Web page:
I recently took my grandsons to Lake Delton’s school’s playground. When my older grandson asked me if I’d ever brought my students here, I told him I had. Years instantly melted away and memories, like welcoming ghosts, rose from the familiar ground.
I was fortunate to have taught fourth grade for over 30 years at that close-knit, community-minded school. The building and this playground hold many happy memories.
As an incentive for students to finish work and follow the rules, I had what I called FFTs, “Friday Fun Times,” which were often held at this park. For the small investment of 30 minutes a week, I saw many benefits, including a chance to bond with my students.
I recalled not being able to connect to a new non-English speaking student until he and I spent a FFT trying to keep a beach ball in the air. He was much more athletic than me and during the event, we laughed at my ineptitude, communicated through exclamations, and ultimately bonded. He was willing to work hard for me after that day, and every once in a while, he and I caught each other’s eye, and we broke out in smiles.
FFTs were also a chance to provide outdoor education and enjoy nature and the various seasons. Whether it was holding spring duckling races, watching the fuzzy waddlers splash in puddles, participating in scavenger hunt, piling up fall leaves and jumping in them, or ice skating on the small pond during those years when the city provided a skating rink, students had fun.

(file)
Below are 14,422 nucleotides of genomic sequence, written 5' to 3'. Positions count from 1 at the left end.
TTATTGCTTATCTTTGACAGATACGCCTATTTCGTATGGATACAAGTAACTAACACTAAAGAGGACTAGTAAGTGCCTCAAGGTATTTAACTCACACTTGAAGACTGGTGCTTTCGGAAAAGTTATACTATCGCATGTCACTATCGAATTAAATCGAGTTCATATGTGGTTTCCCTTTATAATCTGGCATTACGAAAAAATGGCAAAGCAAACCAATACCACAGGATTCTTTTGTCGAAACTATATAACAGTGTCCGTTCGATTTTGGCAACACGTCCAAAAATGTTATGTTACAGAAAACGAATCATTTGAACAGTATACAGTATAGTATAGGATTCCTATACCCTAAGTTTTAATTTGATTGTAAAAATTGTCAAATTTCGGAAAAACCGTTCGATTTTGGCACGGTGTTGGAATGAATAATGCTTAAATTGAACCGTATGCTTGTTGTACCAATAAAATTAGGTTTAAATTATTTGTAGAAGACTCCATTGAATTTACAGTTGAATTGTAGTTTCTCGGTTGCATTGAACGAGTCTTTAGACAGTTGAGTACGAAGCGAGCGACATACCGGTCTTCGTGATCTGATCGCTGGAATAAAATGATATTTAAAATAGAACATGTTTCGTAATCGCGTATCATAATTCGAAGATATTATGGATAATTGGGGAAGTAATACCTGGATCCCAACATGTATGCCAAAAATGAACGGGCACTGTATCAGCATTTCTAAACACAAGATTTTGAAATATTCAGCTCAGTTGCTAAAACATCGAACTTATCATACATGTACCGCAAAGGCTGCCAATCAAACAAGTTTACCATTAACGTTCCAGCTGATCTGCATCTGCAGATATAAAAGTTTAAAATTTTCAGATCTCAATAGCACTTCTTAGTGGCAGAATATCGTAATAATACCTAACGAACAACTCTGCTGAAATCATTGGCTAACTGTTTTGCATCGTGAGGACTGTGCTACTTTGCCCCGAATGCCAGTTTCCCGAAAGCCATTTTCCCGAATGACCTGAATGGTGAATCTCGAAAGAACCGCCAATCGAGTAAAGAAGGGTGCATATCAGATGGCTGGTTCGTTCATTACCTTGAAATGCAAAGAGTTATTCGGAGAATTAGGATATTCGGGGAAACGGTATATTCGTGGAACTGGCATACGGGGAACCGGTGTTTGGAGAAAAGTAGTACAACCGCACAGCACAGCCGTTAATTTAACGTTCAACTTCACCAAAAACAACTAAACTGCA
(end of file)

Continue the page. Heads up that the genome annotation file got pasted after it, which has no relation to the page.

Likewise, during those carefree moments when children glided across the ice and joyfully tried spins, often twirling with their classmates, they formed friendships and brought joy to their school day.
While I appreciate the need for squeezing out every second for academics especially now that many children are behind due to the pandemic, these FFTs set them up for success. Educators are farther ahead if students enjoy school, since then they’re often willing to read or do homework or extra projects beyond the school day.
FFTs were also a chance for the less academic students to shine. I recall a game of capture the flag where a girl fell and cut her leg. A boy who struggled with reading but knew first aide impressed his classmates and me with his medical knowledge and quick actions. For the rest of the day, he held his shoulders back with a new-found confidence.
In William Glasser’s The Motivated Student, he writes: “Walk into any great classroom, and the feeling of fun is palpable. It can be seen on the faces of the students. Just as importantly, it’s seen on the faces and in the body language of the teacher. This doesn’t mean there is chaos and foolishness going on. On the contrary, the best classrooms are characterized by focused work in a joyful atmosphere.” (p. 42)
This year students and staff are faced with challenges like never before. My wish is that along with learning and growing, they can find their own FFTs, pockets of joy in their day. Here’s to a terrific school year.